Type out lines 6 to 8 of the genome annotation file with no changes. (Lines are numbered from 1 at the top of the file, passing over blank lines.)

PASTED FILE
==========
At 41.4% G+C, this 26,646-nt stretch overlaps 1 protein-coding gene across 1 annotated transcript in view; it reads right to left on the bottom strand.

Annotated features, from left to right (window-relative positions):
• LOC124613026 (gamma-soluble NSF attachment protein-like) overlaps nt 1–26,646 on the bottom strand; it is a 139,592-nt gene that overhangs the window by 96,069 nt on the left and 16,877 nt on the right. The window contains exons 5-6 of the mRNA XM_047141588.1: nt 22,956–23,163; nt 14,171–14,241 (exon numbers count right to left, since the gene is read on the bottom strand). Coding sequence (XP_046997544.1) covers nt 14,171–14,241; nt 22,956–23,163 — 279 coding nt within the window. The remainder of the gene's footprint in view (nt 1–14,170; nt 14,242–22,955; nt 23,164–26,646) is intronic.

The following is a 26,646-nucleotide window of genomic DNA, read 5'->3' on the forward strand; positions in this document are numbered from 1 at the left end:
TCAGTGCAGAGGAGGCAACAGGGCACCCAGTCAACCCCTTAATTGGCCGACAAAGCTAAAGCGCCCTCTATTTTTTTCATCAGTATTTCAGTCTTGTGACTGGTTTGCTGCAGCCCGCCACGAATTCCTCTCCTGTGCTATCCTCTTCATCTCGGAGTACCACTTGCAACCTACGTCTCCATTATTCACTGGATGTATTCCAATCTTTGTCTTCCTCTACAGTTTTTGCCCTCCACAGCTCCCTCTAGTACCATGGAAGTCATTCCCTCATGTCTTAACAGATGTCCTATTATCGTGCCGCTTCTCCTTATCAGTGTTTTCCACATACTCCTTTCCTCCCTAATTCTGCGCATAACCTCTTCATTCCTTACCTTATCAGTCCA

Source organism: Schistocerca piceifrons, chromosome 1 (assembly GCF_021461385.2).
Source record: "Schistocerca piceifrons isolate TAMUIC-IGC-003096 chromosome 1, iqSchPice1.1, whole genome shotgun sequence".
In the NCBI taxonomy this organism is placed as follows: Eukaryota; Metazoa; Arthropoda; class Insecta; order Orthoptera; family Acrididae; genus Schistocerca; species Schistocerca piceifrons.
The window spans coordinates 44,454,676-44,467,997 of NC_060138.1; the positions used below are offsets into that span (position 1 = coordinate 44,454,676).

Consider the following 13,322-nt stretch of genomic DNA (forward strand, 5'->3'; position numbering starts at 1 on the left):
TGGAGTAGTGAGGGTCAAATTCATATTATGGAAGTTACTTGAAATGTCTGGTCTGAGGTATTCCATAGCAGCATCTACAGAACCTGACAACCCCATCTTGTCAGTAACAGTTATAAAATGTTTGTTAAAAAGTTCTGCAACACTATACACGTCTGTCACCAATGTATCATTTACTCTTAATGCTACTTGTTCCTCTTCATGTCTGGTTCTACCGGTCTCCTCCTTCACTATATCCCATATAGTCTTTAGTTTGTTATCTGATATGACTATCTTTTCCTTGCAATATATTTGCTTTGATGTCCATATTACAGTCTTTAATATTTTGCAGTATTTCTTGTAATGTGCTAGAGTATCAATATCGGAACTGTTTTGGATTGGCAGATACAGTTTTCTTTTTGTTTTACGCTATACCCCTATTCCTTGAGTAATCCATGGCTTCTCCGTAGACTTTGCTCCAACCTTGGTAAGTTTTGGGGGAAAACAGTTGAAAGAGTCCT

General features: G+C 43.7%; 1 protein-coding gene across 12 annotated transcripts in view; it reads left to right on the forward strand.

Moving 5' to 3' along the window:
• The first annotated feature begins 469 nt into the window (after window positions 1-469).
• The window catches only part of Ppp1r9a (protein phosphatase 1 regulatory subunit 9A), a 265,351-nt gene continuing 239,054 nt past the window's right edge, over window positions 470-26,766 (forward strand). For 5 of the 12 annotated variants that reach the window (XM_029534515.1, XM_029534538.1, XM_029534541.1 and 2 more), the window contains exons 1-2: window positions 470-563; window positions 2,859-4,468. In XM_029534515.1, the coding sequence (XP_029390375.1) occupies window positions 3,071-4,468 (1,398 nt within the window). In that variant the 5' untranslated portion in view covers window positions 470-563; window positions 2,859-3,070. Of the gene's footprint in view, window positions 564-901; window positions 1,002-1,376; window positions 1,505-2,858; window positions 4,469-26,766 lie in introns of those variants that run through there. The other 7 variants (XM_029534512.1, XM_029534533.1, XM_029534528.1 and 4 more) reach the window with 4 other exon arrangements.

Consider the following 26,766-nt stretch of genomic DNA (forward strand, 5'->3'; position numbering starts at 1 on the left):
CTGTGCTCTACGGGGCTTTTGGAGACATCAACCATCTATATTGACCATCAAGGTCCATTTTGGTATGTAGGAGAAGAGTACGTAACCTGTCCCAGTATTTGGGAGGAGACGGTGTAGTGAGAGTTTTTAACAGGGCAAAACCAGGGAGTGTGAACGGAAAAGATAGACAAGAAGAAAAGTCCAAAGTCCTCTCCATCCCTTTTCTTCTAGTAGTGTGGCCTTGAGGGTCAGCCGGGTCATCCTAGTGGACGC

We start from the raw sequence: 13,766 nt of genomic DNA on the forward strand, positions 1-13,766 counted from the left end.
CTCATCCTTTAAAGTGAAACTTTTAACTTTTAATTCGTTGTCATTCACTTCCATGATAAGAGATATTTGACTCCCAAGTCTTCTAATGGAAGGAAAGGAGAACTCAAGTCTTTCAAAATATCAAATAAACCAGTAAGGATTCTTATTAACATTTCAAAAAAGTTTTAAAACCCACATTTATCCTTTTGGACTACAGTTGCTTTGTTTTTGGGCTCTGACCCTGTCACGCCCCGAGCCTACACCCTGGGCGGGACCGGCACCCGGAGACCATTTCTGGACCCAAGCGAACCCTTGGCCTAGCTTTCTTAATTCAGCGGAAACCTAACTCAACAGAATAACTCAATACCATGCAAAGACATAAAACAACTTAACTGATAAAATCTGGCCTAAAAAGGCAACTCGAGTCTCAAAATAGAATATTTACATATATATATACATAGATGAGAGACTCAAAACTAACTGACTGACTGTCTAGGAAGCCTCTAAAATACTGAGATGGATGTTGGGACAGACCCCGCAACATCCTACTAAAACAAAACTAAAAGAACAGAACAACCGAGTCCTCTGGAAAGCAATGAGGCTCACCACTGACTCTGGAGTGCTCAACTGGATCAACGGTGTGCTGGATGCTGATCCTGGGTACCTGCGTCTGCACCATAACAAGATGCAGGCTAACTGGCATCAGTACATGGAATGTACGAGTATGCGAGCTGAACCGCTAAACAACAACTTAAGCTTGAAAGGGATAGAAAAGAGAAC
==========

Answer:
Source organism: Schistocerca piceifrons, chromosome 1 (assembly GCF_021461385.2).
Source record: "Schistocerca piceifrons isolate TAMUIC-IGC-003096 chromosome 1, iqSchPice1.1, whole genome shotgun sequence".
In the NCBI taxonomy this organism is placed as follows: Eukaryota; Metazoa; Arthropoda; class Insecta; order Orthoptera; family Acrididae; genus Schistocerca; species Schistocerca piceifrons.